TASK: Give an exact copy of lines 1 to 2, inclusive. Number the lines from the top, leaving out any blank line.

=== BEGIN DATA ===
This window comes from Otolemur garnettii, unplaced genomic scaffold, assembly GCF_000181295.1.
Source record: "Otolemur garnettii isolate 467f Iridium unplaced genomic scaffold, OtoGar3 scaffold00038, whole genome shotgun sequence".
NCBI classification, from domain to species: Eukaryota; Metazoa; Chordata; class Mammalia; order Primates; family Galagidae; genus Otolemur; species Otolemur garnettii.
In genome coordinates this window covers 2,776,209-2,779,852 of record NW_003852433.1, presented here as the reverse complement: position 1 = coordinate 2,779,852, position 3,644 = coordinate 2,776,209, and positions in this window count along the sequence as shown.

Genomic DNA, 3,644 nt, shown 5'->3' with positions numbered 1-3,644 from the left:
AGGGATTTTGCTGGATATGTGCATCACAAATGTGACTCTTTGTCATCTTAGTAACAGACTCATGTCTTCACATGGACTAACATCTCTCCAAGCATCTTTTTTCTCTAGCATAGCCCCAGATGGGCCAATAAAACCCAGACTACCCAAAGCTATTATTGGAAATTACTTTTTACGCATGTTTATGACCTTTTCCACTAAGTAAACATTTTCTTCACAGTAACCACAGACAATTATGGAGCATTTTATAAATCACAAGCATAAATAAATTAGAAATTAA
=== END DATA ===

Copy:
This window comes from Otolemur garnettii, unplaced genomic scaffold, assembly GCF_000181295.1.
Source record: "Otolemur garnettii isolate 467f Iridium unplaced genomic scaffold, OtoGar3 scaffold00038, whole genome shotgun sequence".